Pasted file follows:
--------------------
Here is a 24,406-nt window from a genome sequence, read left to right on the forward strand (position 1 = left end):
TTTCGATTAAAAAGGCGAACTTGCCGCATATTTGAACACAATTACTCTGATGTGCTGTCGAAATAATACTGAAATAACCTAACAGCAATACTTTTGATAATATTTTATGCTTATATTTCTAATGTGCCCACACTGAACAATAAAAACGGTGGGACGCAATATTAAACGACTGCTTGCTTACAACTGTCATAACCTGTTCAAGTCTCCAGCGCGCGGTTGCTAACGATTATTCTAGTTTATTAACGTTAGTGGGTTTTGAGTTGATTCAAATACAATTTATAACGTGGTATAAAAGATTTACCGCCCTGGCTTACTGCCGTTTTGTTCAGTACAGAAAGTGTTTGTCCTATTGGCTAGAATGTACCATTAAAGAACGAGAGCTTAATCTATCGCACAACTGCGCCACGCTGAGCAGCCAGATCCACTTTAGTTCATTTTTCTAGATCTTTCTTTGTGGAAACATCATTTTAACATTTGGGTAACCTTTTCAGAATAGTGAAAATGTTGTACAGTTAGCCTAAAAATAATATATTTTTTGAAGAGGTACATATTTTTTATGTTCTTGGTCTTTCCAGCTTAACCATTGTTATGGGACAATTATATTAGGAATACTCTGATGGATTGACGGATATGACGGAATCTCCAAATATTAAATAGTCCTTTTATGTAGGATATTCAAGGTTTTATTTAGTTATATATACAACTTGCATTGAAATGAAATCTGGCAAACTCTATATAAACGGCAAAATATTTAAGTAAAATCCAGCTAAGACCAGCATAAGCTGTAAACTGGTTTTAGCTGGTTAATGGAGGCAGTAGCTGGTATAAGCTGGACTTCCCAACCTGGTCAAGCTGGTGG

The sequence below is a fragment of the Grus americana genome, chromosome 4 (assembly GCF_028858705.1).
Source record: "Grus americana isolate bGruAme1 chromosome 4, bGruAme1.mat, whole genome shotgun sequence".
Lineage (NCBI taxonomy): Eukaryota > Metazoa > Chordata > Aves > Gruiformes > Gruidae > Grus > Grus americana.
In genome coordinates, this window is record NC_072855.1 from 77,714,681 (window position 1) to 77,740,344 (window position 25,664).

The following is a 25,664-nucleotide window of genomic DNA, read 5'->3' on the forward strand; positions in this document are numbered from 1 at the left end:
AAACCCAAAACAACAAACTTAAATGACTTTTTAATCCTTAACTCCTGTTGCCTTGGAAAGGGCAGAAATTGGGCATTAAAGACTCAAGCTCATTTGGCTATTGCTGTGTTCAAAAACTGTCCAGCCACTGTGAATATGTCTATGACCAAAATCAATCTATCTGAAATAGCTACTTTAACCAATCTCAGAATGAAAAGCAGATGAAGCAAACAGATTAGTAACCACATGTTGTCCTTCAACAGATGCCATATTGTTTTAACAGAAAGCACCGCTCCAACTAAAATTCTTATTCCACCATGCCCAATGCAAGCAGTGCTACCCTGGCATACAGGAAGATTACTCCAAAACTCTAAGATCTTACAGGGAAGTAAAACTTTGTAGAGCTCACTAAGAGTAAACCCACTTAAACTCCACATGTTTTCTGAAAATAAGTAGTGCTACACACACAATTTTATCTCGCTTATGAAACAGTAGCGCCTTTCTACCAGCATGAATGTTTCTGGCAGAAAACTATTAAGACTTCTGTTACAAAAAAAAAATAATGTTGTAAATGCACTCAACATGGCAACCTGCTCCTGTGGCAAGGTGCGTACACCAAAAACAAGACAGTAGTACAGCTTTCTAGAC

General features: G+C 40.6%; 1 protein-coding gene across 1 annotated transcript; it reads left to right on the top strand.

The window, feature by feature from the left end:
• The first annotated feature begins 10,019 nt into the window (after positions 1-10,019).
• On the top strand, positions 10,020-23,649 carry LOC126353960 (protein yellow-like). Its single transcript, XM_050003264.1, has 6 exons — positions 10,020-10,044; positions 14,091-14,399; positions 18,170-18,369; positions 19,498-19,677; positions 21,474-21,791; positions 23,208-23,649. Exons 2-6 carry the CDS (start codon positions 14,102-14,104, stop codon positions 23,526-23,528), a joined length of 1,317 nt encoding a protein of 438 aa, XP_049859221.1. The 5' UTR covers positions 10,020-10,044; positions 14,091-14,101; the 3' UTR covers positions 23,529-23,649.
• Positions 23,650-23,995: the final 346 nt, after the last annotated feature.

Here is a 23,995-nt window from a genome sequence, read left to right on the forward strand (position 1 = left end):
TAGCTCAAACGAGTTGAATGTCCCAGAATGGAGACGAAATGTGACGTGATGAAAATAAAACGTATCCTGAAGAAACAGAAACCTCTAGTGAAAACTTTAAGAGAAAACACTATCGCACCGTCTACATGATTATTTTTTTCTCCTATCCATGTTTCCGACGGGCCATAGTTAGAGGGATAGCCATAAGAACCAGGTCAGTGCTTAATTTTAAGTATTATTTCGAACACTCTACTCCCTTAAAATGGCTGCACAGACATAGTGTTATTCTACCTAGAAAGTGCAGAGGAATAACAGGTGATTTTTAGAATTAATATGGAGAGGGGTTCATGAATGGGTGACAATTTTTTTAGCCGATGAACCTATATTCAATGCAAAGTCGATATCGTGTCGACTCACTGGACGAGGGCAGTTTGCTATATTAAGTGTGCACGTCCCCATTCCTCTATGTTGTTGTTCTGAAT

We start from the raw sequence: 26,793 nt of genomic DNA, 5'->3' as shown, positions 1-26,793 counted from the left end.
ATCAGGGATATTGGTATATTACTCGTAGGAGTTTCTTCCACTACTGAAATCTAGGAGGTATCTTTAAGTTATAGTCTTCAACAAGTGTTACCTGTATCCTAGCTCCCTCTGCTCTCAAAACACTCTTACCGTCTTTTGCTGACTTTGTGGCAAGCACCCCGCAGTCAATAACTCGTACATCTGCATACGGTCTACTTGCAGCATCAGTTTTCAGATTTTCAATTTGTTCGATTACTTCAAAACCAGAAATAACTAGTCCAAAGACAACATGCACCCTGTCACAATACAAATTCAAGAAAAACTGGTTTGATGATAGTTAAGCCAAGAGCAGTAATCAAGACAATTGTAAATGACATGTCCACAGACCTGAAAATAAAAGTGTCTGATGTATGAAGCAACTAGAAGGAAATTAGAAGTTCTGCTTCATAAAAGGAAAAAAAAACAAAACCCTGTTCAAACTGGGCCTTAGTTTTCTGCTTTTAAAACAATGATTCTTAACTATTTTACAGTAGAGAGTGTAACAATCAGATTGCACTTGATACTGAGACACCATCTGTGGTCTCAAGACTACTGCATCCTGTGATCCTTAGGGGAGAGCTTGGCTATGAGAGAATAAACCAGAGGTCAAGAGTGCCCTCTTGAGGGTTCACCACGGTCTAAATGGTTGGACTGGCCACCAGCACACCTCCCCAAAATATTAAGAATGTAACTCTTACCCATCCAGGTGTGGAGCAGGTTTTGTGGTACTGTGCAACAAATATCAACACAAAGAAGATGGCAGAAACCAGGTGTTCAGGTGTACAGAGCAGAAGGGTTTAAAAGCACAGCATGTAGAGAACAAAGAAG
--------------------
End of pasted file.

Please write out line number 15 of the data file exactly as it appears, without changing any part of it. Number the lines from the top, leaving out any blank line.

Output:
TAGCTCAAACGAGTTGAATGTCCCAGAATGGAGACGAAATGTGACGTGATGAAAATAAAACGTATCCTGAAGAAACAGAAACCTCTAGTGAAAACTTTAAGAGAAAACACTATCGCACCGTCTACATGATTATTTTTTTCTCCTATCCATGTTTCCGACGGGCCATAGTTAGAGGGATAGCCATAAGAACCAGGTCAGTGCTTAATTTTAAGTATTATTTCGAACACTCTACTCCCTTAAAATGGCTGCACAGACATAGTGTTATTCTACCTAGAAAGTGCAGAGGAATAACAGGTGATTTTTAGAATTAATATGGAGAGGGGTTCATGAATGGGTGACAATTTTTTTAGCCGATGAACCTATATTCAATGCAAAGTCGATATCGTGTCGACTCACTGGACGAGGGCAGTTTGCTATATTAAGTGTGCACGTCCCCATTCCTCTATGTTGTTGTTCTGAAT